The Solar City acquisition was questionable to many people. The valuation of it might be high, and the cash situation isn’t that stellar either. However, it is still a dominating player in the solar industry. If you believe a lot more organizations will use solar panels in the future, then is makes sense to bet on the biggest companies in that space. I don’t think many people are “against” solar energy. The only barrier for people to have it is: 1) integration hassles – too lazy to investigate or roof too small 2) cost to implement.
As we know from Behavioral Science (which happens to be what I’m good at), we often don’t want to make big changes to our behavior until we see our neighbors do the same thing. I believe as more and more people get solar panels, it will only create a ripple effect in driving up demand.
However, the key is that the cost and installation process of solar panels would become a lot easier. As Elon Musk said,
It’s looking quite promising that a solar roof will actually cost less than a normal roof before you even take the value of electricity into account. So the basic proposition would be, ‘Would you like a roof that looks better than a normal roof, last twice as long, cost less and by the way generates electricity?’ Why would you get anything else?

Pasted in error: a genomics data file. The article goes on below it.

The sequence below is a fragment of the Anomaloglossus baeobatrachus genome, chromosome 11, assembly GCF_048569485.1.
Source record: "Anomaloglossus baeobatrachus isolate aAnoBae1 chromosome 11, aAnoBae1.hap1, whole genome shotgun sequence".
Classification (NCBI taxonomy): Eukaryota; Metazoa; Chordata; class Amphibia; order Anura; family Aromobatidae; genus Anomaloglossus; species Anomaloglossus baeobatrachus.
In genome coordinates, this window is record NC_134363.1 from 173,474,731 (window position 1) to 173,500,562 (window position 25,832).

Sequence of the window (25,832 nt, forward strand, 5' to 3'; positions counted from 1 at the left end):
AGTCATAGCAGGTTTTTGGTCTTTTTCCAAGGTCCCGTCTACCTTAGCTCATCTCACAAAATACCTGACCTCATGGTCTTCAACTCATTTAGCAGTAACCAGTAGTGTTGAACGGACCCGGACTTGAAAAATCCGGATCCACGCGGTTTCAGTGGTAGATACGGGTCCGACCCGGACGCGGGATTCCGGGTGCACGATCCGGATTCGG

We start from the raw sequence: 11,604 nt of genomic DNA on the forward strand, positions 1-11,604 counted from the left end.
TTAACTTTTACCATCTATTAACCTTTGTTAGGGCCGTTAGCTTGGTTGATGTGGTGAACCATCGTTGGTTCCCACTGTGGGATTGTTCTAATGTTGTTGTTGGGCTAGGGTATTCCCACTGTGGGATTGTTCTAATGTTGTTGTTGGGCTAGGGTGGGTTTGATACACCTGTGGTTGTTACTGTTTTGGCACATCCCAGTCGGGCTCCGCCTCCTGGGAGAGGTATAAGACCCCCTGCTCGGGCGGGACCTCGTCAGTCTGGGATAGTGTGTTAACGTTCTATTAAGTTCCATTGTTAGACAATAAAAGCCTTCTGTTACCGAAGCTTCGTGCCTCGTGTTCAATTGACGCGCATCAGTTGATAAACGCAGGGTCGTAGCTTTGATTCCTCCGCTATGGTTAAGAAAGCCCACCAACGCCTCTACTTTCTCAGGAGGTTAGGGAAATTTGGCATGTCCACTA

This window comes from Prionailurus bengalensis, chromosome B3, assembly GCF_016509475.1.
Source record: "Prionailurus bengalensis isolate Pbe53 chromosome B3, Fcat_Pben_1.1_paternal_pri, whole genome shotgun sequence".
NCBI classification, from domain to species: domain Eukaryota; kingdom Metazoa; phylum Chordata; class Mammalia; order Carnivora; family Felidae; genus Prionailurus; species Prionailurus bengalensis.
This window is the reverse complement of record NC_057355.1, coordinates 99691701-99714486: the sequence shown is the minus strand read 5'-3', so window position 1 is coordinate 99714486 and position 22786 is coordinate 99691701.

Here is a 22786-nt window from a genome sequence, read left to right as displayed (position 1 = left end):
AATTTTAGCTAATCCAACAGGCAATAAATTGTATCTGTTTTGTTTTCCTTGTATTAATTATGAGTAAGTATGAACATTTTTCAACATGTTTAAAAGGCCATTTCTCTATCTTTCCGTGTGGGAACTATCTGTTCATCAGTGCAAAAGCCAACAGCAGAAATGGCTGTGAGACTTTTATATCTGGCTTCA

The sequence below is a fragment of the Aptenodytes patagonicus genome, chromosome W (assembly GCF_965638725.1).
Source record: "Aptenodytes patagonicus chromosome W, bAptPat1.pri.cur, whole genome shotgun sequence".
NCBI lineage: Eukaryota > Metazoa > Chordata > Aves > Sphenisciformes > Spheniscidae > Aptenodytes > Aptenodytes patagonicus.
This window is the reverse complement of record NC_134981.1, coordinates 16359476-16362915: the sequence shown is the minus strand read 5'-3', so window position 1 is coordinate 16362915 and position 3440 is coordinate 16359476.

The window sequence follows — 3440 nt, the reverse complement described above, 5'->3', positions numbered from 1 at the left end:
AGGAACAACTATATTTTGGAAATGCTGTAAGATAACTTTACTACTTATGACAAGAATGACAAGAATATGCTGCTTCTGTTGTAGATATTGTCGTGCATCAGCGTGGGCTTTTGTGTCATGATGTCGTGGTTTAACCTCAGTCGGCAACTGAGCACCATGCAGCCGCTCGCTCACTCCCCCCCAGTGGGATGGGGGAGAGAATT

Now, there are comments about the “cheaper cost” is compared to more expensive roofs, and not the asphalt ugly ones. Besides the fact that Tesla is addressing wealthier families anyway as his target market, I believe over time, the cost would still become lower and lower, eventually being affordable for more households. Betting on this is betting on minimum linear advancement of the human race. I’m in on that bet.
Every power outage crisis is an opportunity for Tesla, Inc. (NASDAQ-TSLA)
Beyond the car and solar part of Tesla’s business, another huge potential is its energy and battery business. For this industry, the sky is the limit. You may already know that the State of Hawaii has already deployed 272 Tesla power packs and is expected to save them 1.6 million gallons of diesel fuel annually. South Australia had a total black out, and immediately they pursued the opportunity to work with Tesla on providing 24/7 power no matter what the condition.
Do you know what that means? It means that every time there is a power outage, that becomes an opportunity for Tesla (luckily, these “crisis opportunities” don’t have to cost people lives). The weeks prior to this writing, San Francisco and Fremont both had a power outage, causing the BART public transportation system to stop functioning, as well as the traffic lights of the already-hectic San Francisco streets. People are talking about how the government needs to buy Tesla products to make sure this doesn’t happen again. It would be crazy to not see this as a great line of growing business (especially when the buyers are big pocket governments).